These 'concrete steps' could help fight racism in health care

By Michael Merschel, American Heart Association News

shapecharge/E+, Getty Images
(shapecharge/E+, Getty Images)

Doctors, hospitals and medical schools should take specific actions to fight the structural racism that threatens the health of millions of Americans, according to a new report meant to help guide the medical establishment.

Among the recommendations, which are part of the 2020 American Heart Association and American College of Cardiology Consensus Conference on Professionalism and Ethics report:

– Medical schools should require first-year students to take a course on social justice, race and racism, and trainees should spend time immersed in the communities they serve.

– Education about national, local and institutional history related to race and racism should be a part of medical school curriculums and continuing education programs.

– Health care entities should conduct annual reviews that ask, "How is racism operating here?"

It's all part of a broader report, published simultaneously Tuesday in the AHA's journal Circulation and in the Journal of the American College of Cardiology. The report offers guidance for medical schools, physicians and other health care professionals.

It follows statements from several professional societies and the Centers for Disease Control and Prevention that acknowledge how racism threatens public health. But the report does more than just note the problem, said Dr. Camara P. Jones, who co-wrote the section on social justice and racism.

"These are concrete action steps that can equip people who are trying to move to action to know what we do first," said Jones, a family physician, epidemiologist and past president of the American Public Health Association.

Most aspects of a person's health are determined by factors outside of a health care setting, she said. Our health is "created by the conditions of our lives – by schooling, and by housing, and by access to fresh fruits and vegetables, and by living in a clean environment, and by income and wealth." In America, racism heavily influences all those conditions.

Dr. Willie E. Lawrence Jr., a cardiologist and co-chair of the task force that wrote the recommendations, said addressing racism is crucial to addressing all kinds of health problems, such as high blood pressure.

"If it is your goal as a medical institution to train physicians to provide better care to a broad range of people, then one of the things that you have to recognize is that it's not just what you learn in your pharmacology class that's going to lead to better management of hypertension," said Lawrence, medical director for health equity at Spectrum Health in Michigan.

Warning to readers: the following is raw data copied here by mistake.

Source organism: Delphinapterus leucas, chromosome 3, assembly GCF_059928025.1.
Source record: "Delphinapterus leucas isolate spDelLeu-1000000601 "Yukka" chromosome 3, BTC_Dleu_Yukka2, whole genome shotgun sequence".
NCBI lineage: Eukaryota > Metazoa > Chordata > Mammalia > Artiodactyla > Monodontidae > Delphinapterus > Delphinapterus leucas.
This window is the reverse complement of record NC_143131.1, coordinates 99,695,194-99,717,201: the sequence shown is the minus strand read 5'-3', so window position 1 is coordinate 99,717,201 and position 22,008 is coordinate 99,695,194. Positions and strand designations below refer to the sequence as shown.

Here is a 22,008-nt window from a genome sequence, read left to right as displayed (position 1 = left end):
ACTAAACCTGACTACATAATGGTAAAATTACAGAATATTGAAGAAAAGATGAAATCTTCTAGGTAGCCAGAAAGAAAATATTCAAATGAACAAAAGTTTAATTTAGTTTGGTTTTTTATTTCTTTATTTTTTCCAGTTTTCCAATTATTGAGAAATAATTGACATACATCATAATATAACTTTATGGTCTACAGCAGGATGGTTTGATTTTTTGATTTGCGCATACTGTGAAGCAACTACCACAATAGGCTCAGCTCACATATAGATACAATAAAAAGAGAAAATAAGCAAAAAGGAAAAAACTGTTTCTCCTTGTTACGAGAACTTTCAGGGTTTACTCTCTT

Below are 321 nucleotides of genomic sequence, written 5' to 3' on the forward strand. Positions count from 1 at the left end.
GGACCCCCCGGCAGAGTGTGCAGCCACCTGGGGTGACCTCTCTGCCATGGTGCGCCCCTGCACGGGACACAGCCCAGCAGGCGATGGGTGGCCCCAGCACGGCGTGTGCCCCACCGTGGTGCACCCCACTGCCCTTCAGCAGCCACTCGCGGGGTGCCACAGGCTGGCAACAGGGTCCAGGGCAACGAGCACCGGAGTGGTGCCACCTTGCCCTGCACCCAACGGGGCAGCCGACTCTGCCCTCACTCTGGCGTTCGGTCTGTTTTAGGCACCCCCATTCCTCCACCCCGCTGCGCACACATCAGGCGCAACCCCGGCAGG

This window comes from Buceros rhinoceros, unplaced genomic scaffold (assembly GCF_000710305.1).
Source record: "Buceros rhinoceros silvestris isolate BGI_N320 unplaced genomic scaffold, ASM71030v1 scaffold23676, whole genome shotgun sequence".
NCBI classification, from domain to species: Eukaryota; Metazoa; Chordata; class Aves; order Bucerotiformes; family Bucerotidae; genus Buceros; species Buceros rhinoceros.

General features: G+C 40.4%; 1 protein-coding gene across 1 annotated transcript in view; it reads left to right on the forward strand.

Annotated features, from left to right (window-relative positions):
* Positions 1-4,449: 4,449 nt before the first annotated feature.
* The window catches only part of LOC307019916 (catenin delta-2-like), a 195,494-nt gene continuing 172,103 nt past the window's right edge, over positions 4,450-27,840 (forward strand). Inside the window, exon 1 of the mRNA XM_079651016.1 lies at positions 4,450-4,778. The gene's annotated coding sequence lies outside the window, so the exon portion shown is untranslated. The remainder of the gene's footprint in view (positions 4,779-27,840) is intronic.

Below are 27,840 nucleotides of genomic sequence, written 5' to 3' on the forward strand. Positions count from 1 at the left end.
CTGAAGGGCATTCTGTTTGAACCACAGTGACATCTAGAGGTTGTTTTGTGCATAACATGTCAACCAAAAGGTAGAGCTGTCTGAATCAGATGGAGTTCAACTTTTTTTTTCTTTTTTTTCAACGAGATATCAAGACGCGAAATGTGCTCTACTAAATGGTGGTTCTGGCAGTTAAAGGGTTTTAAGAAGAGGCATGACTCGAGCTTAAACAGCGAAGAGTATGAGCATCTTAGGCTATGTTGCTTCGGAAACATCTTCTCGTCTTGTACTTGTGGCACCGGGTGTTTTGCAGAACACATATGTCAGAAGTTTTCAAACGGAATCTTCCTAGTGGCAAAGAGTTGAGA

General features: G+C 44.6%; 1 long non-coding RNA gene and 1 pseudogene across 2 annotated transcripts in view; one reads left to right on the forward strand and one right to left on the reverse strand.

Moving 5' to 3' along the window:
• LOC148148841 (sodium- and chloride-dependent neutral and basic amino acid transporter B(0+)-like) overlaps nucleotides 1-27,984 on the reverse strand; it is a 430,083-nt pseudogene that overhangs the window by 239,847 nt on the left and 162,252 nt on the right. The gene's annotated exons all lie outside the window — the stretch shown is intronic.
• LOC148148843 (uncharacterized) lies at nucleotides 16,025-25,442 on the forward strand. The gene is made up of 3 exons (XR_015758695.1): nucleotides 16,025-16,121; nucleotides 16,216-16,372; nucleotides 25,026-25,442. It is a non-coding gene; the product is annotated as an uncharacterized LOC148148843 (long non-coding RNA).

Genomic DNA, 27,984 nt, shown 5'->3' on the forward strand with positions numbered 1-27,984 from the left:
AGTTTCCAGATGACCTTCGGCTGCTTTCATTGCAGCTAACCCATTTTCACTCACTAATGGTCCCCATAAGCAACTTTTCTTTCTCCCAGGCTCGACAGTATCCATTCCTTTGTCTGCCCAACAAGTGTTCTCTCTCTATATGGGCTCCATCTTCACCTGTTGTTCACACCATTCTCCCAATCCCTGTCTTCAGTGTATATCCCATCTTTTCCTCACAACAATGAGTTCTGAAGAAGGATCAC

Factors such as the ones Jones listed, known as the social determinants of health, "may have a bigger impact on whether you get that patient's blood pressure controlled, whether you get that patient to actually take that pill."

Building community is one of the cornerstones of fighting racism, Jones said, which is why getting medical trainees to do home visits or work in community settings is essential.

Lawrence agreed, saying doctors need to know how to reach patients where they are. That applies to medical professionals of all backgrounds, and he used himself as an example.

Lawrence, who was raised mostly in a single-parent home on the east side of Cleveland before attending Harvard University and training at Johns Hopkins Hospital, said it can be easy for any well-off doctor to overlook the challenges of being poor, when something as simple as a $4 co-pay for a medication can put it out of reach.

There can be "an assumption that somehow because I'm Black, I automatically understand my poor Black patients," he said. "Well, that's not necessarily a safe assumption. Because the fact is, there are some things I was never taught in medical school."

He didn't learn about the infamous Tuskegee syphilis study until he was well into adulthood, for example, and was never taught about the history of discrimination against Asian Americans.

The knowledge of such things, he said, "makes us more compassionate. And I think it makes us better physicians."

That's the idea, Jones said.

The report's recommendation to require history lessons, she said, came out of work she did recently that proved to be "revelatory" for the schools and hospital systems that took part. For the participants, knowing the history of their workplaces – how the location was chosen, who wasn't allowed as patients, or who was or wasn't allowed as physicians – "opened their eyes" to how racism works.

She and Lawrence acknowledged the challenges ahead.

"I think that race is a very difficult subject to talk about," Lawrence said. "And if you want to quiet down a room, you walk in and you start talking about some issue related to race. It's uncomfortable."

But the recommendations are not radical, he said. They would have "a significant impact" on medical school curriculum. But at their core, they want to foster the idea of allyship – working in partnership with people who are enduring structural racism or other systemic discrimination – and a greater understanding of patients.

"They're not really lofty goals," he said. "They're basic goals related to achieving health equity."

To succeed, Jones said, it will require support from and training for all levels of the medical establishment. "Because we certainly don't want the next generation to grow up still ill-equipped to deal with these broader issues" or to lack the understanding that anti-racism is a core part of their work as physicians.

"So what I'm saying is, we are all planting seeds" that eventually will bear fruit within the world of health care and throughout society, she said. "This is not the end of the story. This is the beginning."

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